Wednesday, December 6, 2017


OBERLIN, OH—A current exhibition at the Allen Memorial Art Museum (AMAM), Maidenform to Modernism: The Bissett Collection, unites for the first time since 1968 two dozen modernist works gifted by two of the museum’s most important donors, Enid (1893–1965) and Joseph Bissett (1888–1968).

Enid Bissett, a cofounder of the Maidenform brassiere company, and her husband, Joseph, became avid collectors of contemporary art, amassing an impressive array of works by the mid-20th century. Their generous donations to the AMAM during the 1950s and 60s added works by Marc Chagall, Jean Dubuffet, Henri Matisse, Joan Miró, Pablo Picasso, and other prominent modernists to the museum collection. Curated by Andria Derstine, the AMAM’s John G.W. Cowles Director, Maidenform to Modernism, which runs through May 27, 2018, celebrates the couple’s belief in the power of art to further education in the academic setting of Oberlin College.
     Joseph Bissett had been a vaudeville performer in the early years of the 20th century, and he and Enid had performed together as ballroom dancers and entertainers. In 1922, in New York City, Enid Bissett cofounded, with seamstress Ida Rosenthal, what became the Maidenform brassiere company. At the time, most brassieres were designed to flatten the chest; in contrast, Bissett’s bras accentuated the wearer’s figure. The iconoclastic undergarments enjoyed international popularity. In the 1930s, the Bissetts began collecting art, much of it purchased through Pierre Matisse (1900–1989), an art dealer and the son of artist Henri Matisse. The Bissetts initially considered donating their collection to the Museum of Modern Art, but the institution already had formidable holdings in this area. The couple’s nephew, J. R. Judson—who graduated from Oberlin College in 1948—advised the Bissetts instead to make their donation to the AMAM. The couple agreed, expressing the desire that their donation be used to support the education of Oberlin students. At the time, modernist art was only sparsely represented at the AMAM; the Bissetts’ contributions significantly enriched the collection, and form the core of the museum’s holdings in European modernism to this day. 
   The Bissett collection spans 63 years and seven national origins. The exhibition features four works by Spanish surrealist Joan Miró, including Women, Bird, and Serpent in Front of the Sun (1944), a work originally owned by American architect Gordon Bunshaft, which is reminiscent of the artist’s Constellations series and exemplifies the rhythmic figures, birds, and cosmic motifs that characterized the artist’s output in the 1940s and 50s. Matisse’sYoung Girl Seated (1936) depicts the nurse of the artist’s wife reclining on a cushion, painted in a vibrant palette of reds, yellows, and blues, inspired by Matisse’s travels in the Pacific in the early 1930s. Alongside these works by iconic 20th-century European modernists, the Bissett collection also features one 19th-century painting—British artist Alfred Sisley’s landscape, The Long Canal at Moret (ca. 1892)—and one work by self-taught African American artist Horace Pippin, Harmonizing (1944). Drawing on Pippin’s upbringing in a small-town black community, the painting depicts a quartet of men singing on a street corner.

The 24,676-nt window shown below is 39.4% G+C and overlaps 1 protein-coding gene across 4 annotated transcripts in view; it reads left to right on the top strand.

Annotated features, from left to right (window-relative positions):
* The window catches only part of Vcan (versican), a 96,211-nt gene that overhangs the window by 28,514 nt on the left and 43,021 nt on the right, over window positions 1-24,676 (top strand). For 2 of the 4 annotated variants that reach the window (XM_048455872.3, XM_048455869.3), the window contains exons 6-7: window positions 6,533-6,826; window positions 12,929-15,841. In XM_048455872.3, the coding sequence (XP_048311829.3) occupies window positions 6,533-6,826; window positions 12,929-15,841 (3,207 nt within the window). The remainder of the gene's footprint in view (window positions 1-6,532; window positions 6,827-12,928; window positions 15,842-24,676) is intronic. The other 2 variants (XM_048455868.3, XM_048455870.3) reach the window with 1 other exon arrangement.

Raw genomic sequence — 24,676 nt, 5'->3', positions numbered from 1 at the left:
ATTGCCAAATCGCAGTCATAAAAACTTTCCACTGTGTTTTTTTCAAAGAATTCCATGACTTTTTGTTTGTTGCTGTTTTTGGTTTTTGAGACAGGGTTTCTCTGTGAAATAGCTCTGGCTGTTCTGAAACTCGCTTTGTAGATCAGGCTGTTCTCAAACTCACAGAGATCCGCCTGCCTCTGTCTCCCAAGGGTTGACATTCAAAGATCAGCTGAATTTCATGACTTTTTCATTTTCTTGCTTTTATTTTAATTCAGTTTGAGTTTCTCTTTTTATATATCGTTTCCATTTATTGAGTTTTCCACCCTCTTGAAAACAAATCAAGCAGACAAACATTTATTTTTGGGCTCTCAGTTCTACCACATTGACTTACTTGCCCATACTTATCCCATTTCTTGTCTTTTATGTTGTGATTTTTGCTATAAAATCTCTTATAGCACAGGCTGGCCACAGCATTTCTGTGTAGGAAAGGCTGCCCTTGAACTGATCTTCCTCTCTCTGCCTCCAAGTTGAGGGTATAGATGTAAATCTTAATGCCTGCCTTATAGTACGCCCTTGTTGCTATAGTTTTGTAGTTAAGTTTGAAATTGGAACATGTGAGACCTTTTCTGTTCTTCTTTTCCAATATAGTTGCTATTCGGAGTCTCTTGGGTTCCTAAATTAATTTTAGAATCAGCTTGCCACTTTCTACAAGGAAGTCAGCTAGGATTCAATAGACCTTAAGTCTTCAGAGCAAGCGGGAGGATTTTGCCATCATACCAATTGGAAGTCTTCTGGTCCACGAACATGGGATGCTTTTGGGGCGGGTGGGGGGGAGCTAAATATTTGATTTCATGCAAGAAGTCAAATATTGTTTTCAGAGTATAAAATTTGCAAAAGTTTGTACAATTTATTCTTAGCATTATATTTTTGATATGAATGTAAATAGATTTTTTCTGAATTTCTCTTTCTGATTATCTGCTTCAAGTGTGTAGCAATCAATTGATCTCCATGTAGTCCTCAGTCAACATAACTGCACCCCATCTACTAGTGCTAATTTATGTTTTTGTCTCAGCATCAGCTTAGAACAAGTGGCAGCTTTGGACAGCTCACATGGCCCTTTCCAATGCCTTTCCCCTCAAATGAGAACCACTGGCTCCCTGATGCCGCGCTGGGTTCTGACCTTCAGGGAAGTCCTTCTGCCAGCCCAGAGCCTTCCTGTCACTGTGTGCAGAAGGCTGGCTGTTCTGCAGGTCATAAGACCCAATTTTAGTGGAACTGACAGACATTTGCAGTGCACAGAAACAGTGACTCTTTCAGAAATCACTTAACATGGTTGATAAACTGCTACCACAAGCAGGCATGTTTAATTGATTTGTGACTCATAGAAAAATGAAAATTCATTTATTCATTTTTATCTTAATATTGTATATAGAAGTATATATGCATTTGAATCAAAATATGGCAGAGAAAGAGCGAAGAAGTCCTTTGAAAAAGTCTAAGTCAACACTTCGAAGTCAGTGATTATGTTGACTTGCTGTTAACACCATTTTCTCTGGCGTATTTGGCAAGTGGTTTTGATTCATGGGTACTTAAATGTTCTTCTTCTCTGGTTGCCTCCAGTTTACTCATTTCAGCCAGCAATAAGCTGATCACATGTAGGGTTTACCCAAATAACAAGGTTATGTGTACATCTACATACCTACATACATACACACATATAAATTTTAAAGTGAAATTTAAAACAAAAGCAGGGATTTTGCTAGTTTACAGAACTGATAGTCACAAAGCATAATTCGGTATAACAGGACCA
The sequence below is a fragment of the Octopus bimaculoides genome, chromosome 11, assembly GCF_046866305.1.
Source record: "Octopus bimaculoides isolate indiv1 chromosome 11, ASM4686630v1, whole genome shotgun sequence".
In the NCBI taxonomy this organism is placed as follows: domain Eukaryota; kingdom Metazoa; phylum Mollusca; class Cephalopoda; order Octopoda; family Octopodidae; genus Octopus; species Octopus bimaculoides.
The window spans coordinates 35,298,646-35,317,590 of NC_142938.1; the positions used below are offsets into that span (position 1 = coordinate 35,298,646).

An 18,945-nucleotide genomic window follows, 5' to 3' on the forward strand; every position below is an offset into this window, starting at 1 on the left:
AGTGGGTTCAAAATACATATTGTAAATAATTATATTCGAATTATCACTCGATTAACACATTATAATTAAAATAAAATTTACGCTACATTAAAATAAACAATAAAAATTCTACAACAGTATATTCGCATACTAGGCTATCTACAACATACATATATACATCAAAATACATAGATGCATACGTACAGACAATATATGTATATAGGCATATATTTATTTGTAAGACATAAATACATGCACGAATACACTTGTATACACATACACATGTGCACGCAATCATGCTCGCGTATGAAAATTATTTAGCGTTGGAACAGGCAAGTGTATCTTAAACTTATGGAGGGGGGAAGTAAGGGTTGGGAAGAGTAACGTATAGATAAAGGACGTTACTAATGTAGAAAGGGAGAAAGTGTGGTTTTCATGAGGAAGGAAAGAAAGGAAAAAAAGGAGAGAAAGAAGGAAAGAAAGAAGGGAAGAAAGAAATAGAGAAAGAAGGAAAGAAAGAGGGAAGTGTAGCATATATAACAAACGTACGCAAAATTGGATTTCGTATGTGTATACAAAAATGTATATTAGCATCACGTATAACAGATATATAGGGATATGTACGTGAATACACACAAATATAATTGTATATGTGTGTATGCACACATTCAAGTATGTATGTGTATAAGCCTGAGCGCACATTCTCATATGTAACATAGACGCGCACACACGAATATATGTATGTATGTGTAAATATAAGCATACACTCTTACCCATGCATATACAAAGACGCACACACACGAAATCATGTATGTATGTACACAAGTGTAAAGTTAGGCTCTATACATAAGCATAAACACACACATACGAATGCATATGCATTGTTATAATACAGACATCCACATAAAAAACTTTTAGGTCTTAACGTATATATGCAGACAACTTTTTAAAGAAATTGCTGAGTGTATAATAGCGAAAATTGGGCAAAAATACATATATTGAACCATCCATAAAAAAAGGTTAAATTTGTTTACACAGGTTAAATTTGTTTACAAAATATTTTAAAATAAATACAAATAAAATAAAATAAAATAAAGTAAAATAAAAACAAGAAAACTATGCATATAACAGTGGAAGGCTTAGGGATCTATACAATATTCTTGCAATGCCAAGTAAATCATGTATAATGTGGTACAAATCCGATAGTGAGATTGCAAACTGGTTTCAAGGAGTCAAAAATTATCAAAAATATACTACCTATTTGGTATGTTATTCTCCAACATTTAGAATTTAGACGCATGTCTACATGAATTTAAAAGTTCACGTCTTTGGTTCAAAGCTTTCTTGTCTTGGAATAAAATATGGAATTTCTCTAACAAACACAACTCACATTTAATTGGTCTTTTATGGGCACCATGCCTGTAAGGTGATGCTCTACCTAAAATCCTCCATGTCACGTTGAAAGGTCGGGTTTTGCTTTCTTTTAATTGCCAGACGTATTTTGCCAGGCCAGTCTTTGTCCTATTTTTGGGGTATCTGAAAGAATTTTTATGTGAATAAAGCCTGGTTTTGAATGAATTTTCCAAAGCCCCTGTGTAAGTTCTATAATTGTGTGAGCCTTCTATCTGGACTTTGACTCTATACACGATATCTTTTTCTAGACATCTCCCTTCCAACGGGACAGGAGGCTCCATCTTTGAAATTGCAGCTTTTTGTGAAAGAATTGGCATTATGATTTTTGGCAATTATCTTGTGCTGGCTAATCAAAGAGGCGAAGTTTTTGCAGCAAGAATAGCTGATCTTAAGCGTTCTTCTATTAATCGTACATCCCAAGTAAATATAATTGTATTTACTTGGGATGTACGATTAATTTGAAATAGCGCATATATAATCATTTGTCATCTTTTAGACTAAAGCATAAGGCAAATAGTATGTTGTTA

The exhibition features seven works by French modernist Jean Dubuffet (1901–1985), whose early paintings—including Lili noir de fumeé (1946), the first of Dubuffet’s works to be acquired by Enid Bissett, in 1948—were ridiculed in a 1948 Life magazine article as “mud-and-rabble” and accused of “reduc(ing) modernism to a joke.” Despite these excoriating assessments, the Bissetts, along with such contemporaneous American artists as Jackson Pollock and Claes Oldenburg, admired Dubuffet’s idiosyncratic technique and materials, and he has since come to be regarded as one of the most important French artists. In addition to admiring his work, the Bissetts maintained a 20-year friendship with Dubuffet, and donated parts of their correspondence with the artist to the AMAM. These letters are on display in the exhibition, along with a manuscript that Dubuffet wrote about the self-taught artist Emile Lebrun.

A letter written in 1952 by Charles Parkhurst, then director of the AMAM, to Enid Bissett memorializes a visit he made to her, during which Enid offered to donate her collection to the museum.Maidenform to Modernism was organized as part of the 100th anniversary of the founding of the AMAM. Curator and museum director Andria Derstine said, “The story of this remarkable donation by an extraordinary couple—neither of whom had a college degree—is one of the many that the AMAM seeks to highlight this year and is a testament to the generosity and foresight of the diverse group of people who have helped to build the museum’s impressive, irreplaceable collections over the past 100 years.”

In conjunction with the exhibition, Derstine will present a free Tuesday Tea Talk about the Bissetts at 2:30 pm on Tuesday, December 12, in the museum’s East Gallery.

MUSEUM HOURS: Tuesday through Saturday, 10 a.m. to 5 p.m.; Sunday 1 to 5 p.m.; closed Mondays and major holidays. Free educational or group guided tours may be arranged by calling 440.775.8671.

Young Girl Seated
Henri Matisse (French, 1869–1954)
Oil on canvas
AMAM, Gift of Joseph and Enid Bissett, 1959.120

Lili noir de fumée